Only Fun Facts is what we stand for and also what we will deliver. Nothing more and nothing less. We want to amaze and surprise people by all the unbelievable facts and trivia around the globe. Did you know that the entire human population could live in New Zealand, and the population density would still be lower than that of Manhattan in New York? Isn’t that amazing?
Or have you heard that a pineapple was such a large status symbol in the 18th century England that you could even rent it for a day? We hope all our fun facts will be as interesting for you as these two examples so have fun with the following 200 unbelievable facts.
200 unbelievable Fun Facts
1. The word “mafia” refers to the criminal organization in Sicily. Comparable structures in other regions use their own names like “Camorra” or “Yakuza”.
2. Spending more than 15,000 dollars for a wedding increases the rate of divorce compared to couples who have a cheaper wedding.
3. Monopoly was developed in 1930 in the U.S. to create a pastime for the unemployed people during the great depression.
4. To protect the German soldiers from the British night vision technology, they spread the lie that eating lots of carrots helped British soldiers to increase their eyesight during night. A myth was born.
5. In 1976 the BBC made an April fools hoax, that the planets in our sun system are located in a special constellation so that the gravity is decreased. This resulted in more than one thousand calls, confirming that one actually can feel the effect.
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6. Frequent sex increases the growth of brain cells.
7. The likelihood of getting bitten by a human in New York is higher than the likelihood of getting bitten by a shark in the sea.
8. The indents on a golf ball are called “dimples”.
9. In Dubai people own refrigerator magnets, which order a pizza by pressing them.
10. Monhar Aich won Mr. Universe in 1952. Today he is more than 100 years old and exercises regularly at the gym.
11. Diabetic patients are unable to regulate their blood glucose level. For this reason, the glucose level is sometimes so high that even the urine of a diabetic patient would taste sweet.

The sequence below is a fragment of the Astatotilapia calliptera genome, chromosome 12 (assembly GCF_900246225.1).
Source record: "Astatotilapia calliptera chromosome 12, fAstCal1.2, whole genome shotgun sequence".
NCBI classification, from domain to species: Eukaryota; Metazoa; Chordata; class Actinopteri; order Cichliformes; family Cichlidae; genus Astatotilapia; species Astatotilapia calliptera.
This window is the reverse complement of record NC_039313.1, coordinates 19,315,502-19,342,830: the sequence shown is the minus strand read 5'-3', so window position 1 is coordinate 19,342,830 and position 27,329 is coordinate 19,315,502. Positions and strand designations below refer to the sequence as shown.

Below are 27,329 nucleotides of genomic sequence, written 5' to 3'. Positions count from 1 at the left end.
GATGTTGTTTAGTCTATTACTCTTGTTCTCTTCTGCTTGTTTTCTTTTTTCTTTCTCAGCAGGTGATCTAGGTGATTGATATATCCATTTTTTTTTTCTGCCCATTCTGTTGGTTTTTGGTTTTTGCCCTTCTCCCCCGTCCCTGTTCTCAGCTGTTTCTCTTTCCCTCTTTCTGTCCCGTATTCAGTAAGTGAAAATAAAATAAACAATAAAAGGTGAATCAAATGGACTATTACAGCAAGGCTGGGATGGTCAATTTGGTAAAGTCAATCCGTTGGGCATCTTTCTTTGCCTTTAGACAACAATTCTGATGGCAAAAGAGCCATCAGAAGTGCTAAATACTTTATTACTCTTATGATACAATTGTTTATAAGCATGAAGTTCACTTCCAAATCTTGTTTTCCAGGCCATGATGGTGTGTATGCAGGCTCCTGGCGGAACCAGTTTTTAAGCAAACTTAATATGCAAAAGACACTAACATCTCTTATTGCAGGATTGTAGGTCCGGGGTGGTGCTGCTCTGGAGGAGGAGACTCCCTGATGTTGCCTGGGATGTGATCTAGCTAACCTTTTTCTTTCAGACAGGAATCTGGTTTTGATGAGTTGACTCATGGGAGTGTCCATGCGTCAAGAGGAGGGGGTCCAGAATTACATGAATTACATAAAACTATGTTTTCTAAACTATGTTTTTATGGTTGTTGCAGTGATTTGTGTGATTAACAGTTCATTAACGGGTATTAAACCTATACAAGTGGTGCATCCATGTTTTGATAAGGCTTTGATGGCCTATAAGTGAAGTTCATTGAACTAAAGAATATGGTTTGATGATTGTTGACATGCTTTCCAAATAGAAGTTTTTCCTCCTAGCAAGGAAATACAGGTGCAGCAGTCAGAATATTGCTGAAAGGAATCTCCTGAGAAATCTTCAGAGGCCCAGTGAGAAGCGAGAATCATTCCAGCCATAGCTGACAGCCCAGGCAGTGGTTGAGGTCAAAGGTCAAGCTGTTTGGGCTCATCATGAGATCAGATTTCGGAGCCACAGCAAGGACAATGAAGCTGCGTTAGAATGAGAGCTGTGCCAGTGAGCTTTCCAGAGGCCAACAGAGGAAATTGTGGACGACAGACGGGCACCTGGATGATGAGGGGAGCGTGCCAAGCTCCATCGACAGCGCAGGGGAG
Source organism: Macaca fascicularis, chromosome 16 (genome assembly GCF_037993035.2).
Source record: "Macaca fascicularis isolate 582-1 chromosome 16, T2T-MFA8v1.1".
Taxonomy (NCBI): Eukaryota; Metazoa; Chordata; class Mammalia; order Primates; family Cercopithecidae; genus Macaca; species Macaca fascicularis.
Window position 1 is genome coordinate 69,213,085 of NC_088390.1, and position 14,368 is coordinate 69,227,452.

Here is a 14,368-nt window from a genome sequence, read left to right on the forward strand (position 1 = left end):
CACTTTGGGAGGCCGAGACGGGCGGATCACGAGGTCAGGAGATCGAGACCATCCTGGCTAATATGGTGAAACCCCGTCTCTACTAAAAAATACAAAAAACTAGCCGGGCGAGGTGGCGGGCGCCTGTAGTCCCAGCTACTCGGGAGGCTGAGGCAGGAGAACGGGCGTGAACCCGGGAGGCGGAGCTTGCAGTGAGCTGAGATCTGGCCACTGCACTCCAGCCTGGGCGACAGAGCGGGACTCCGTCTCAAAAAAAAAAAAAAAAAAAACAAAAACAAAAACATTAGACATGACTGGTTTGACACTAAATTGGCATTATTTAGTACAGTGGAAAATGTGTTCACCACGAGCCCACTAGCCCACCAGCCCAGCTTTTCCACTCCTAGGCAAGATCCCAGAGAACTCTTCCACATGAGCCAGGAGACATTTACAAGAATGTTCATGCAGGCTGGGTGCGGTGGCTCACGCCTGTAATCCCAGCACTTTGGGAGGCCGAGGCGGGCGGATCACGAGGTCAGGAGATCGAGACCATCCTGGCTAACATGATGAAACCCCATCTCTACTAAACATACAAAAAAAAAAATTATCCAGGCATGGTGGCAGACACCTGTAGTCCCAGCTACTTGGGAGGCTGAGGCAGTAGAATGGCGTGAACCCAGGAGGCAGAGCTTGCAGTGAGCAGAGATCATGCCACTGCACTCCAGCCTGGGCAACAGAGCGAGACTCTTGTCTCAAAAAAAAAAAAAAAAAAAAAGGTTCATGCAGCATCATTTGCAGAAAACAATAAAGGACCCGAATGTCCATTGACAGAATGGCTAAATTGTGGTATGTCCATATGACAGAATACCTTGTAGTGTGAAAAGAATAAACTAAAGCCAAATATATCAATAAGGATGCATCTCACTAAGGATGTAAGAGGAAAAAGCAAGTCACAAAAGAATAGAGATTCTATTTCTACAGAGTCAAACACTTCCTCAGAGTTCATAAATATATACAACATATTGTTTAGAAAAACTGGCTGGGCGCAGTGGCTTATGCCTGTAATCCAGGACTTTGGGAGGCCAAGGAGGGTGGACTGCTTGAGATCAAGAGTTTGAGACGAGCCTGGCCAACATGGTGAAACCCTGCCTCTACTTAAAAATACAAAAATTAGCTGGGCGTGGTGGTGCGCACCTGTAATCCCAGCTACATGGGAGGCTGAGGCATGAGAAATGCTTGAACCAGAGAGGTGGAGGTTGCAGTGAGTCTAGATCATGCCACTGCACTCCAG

12. About 90 percent of people won’t find the the mistake in here: A,B,C,D,E,F,G,H,I,J,K,L,M,N,O,P,Q,R,S,T,U,V,W,X,Y,Z. (The solution to this fun fact can be found at the end of this article)
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13. The first flags of pirates were red, not black.
14. Pandas are able to fake a pregnancy to get more food from the zookeepers.
15. Brryan Jackson’s father infected his son with HIV at the age of eleven months to kill him, because he didn’t want to pay alimony. Within 5 years the doctors diagnosed AIDS in Jackson. They gave him just a few months. Today, Brryan Jackson is 20 years old and HIV has not been detected in his blood for more than five years.
16. Just one percent of all heart attacks is caused by sex whereas ten percent are brought about by getting up too fast.
17. If. There. Is. A. Period. After. Every. Word. Our. Brain. Automatically. Starts. Making. Pauses. After. Each. Word.
18. Octopus-Wrestling was a popular trend in the sixties. A diver grapples with an octopus in shallow water and tries to bring it to the surface.
19. Adrian Carton de Wiart fought in both World Wars and he was shot in his head, his leg, his hips and his ear. He also survived a plane crash and when the doctors were unwilling to amputate two of his fingers, he bit them off. When he was later asked about his time during the war he replied “I had enjoyed the war”.